The passage from early modernity to mature modernity must be seen as the real turning point from a religious worldview to a modern worldview. After a period of social fights for the recognition of the rights of all citizens, in the evening of the nineteenth century, politics integrated finally the new ideals of freedom and democracy but in doing so it abandoned its traditional role that had been, since the beginning of civilization, to force in the mind of all citizens the worldview of the men of knowledge of the day. In this abandonment by the men of power artists were set free of their traditional societal mission at illustrating the worldview of the men of knowledge. But all this happened without one word being uttered. The artists had gained the freedom to paint what they please but, oh irony, they are still totally un-conscientious about the changes that occurred, in their societal function, at the turn of the twentieth century.

Those systemic changes put the visual arts out of a societal role.
But is this the real story?
Is this not more like the fog of a complete societal confusion that leaves us all completely blind and thus unable to understand the yearning for sense by most of the citizens in our present-day late-modern societies?

One century passed since those systemic changes apparently left the visual arts out of a societal role. That is a very short time span on the ladder of societal evolution and force is to observe that the spirit of modernity was easily absorbed by Western citizens during the last 100 years of mass market consumerism. Advertisement took over from visual arts pulling the individuals on a roller-coaster of material possessions leaving most of us drowning under mountains of "stuff". But three factors interacting among themselves are preparing our awakening.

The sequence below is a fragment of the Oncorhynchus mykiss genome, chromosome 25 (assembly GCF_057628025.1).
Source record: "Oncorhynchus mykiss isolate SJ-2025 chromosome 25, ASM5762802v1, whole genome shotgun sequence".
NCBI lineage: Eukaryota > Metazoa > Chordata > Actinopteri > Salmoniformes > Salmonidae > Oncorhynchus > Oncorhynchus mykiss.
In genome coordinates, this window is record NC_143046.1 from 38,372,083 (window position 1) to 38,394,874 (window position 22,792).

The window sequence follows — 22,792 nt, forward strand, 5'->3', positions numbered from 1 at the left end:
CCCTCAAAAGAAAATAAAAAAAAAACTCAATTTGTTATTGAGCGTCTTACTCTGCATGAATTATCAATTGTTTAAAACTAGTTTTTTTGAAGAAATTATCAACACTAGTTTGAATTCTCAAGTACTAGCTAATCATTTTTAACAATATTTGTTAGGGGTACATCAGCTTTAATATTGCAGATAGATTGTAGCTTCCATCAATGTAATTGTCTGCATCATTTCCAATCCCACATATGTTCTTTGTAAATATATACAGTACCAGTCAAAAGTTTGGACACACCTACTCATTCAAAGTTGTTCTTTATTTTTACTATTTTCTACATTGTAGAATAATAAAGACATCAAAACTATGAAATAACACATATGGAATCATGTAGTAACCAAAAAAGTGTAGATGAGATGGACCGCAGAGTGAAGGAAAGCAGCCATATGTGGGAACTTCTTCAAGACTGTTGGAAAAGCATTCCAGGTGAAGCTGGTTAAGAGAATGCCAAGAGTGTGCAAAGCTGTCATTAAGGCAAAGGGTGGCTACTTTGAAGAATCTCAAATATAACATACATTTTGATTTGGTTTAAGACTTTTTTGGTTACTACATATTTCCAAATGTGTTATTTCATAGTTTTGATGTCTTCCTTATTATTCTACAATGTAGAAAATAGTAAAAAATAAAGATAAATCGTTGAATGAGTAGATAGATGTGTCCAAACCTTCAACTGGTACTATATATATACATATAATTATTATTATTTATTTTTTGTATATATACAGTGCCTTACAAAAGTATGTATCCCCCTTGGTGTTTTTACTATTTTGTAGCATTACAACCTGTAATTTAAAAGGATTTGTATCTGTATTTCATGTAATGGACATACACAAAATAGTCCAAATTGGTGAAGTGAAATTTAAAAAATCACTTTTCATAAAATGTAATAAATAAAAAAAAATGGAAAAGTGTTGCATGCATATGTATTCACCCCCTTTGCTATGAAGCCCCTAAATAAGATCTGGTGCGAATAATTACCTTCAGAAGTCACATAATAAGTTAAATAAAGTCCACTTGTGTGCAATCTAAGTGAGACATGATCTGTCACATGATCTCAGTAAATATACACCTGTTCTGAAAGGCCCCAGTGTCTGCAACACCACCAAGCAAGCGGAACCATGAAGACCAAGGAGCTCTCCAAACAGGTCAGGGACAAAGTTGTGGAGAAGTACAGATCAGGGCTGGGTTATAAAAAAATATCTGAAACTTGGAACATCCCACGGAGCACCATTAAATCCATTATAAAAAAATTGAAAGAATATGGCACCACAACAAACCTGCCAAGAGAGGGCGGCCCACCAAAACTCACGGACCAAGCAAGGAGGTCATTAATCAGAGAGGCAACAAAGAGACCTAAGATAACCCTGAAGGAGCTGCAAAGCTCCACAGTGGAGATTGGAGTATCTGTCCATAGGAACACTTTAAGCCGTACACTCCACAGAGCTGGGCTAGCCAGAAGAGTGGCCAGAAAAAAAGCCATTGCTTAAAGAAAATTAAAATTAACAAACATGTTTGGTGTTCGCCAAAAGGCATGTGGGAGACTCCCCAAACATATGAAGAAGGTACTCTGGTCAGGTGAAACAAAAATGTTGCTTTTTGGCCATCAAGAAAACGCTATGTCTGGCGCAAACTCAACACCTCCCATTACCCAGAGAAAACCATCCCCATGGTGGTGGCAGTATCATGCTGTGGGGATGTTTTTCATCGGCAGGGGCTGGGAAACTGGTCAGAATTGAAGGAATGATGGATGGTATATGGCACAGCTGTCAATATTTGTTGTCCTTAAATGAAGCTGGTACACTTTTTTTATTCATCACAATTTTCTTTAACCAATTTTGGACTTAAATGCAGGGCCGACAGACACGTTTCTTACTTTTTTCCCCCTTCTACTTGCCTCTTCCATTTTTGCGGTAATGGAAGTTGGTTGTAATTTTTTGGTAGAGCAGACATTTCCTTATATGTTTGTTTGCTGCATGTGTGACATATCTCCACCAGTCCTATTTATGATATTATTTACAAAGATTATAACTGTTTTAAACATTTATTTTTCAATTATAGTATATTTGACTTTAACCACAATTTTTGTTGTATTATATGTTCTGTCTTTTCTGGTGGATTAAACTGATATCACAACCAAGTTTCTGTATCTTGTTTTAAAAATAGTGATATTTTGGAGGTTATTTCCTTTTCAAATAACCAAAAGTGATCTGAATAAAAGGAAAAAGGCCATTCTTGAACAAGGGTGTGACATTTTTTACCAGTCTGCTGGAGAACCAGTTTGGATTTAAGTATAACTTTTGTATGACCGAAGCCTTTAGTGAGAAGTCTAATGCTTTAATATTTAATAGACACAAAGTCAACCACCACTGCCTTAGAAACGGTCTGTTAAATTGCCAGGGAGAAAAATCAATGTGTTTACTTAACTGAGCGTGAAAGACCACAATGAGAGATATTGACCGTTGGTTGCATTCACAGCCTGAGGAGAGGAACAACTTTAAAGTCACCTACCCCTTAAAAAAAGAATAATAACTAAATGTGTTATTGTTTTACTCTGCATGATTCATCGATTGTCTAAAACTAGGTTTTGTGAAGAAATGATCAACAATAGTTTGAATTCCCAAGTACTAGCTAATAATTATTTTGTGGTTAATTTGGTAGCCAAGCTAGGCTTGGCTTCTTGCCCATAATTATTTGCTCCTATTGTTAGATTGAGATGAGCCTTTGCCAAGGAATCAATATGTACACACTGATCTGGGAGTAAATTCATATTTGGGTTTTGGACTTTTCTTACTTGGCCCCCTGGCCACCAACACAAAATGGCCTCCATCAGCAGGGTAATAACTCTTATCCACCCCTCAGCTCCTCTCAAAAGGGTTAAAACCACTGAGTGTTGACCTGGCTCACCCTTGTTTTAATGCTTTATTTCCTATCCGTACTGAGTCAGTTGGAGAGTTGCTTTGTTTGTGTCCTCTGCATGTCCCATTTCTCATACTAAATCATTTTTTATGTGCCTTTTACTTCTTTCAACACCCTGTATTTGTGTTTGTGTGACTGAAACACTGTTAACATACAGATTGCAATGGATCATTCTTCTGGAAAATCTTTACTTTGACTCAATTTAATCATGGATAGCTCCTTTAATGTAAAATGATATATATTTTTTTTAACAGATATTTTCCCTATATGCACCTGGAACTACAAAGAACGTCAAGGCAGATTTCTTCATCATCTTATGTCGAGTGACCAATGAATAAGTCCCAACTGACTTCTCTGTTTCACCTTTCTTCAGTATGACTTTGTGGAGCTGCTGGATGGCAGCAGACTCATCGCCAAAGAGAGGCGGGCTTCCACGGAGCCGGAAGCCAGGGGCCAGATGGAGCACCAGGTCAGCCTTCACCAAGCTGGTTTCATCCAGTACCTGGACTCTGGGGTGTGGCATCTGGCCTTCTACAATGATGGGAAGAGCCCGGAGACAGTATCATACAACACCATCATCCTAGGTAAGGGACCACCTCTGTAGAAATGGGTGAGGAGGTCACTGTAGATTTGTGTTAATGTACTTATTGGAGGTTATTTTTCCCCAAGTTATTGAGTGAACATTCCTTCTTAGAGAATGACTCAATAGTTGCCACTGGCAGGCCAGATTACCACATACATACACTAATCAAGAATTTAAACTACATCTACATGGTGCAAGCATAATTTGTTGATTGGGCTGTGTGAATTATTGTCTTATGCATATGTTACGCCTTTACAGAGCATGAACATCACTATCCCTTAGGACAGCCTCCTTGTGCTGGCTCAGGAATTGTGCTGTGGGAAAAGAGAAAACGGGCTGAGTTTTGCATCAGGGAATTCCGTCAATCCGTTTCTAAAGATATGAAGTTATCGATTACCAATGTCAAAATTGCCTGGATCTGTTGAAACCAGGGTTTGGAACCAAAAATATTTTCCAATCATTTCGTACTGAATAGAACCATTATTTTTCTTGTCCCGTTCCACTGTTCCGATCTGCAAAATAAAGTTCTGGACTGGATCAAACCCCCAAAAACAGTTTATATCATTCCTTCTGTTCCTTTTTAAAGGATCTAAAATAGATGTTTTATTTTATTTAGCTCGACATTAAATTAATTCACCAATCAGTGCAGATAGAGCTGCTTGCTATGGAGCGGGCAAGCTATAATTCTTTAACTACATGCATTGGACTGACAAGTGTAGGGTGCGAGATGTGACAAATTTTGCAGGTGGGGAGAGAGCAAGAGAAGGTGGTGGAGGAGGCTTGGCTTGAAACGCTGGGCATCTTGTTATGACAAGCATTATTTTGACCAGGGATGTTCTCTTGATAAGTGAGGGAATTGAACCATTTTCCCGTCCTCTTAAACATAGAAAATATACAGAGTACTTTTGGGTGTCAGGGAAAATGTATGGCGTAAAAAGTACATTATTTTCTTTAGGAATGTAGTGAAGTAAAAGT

Science and technology + economic and cultural globalization + environmental degradation and resource depletion are pulling us into a societal maelstrom on a global scale without any precedent in past history. The societal "malaise", that is already strongly felt nowadays by many of us yearning for sense in churches, mosques, temples, or wherever else, is bound to increase dramatically in the coming years and could very well ultimately put us all in the bounds of a societal collapse.

This yearning for sense is a yearning to share the worldview of the men of knowledge of late modernity, early post-modernity. There is only one problem. Where are the men of knowledge of our days? Are they the scientists? No they are holders of knowings but not really of knowledge. Are they the priest, the monks, the imams? No their worldviews derives from a state of knowledge arrived at in earlier times and so they are not suitable to answer the realities of our present times. So who are the men of knowledge of our times? I confess that I don't know. I sure know some wise individuals but they all are pedalling in one way streets or walking in the wilderness.
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This leads us back to our initial question "what's the difference between a scientific visualization and an artwork?

Scientific visualizations are not works of art in the sense that they do not illustrate the knowledge of our times but rudimentary fragments only of that knowledge. Those fragments surely help us better understanding that the "first degree image that projects on our retina" is at best only a very weak image that has not the slightest chance to help us coming to grips with our present reality. In that sense scientific visualizations are kind of precursors or awakeners to the visual arts to come.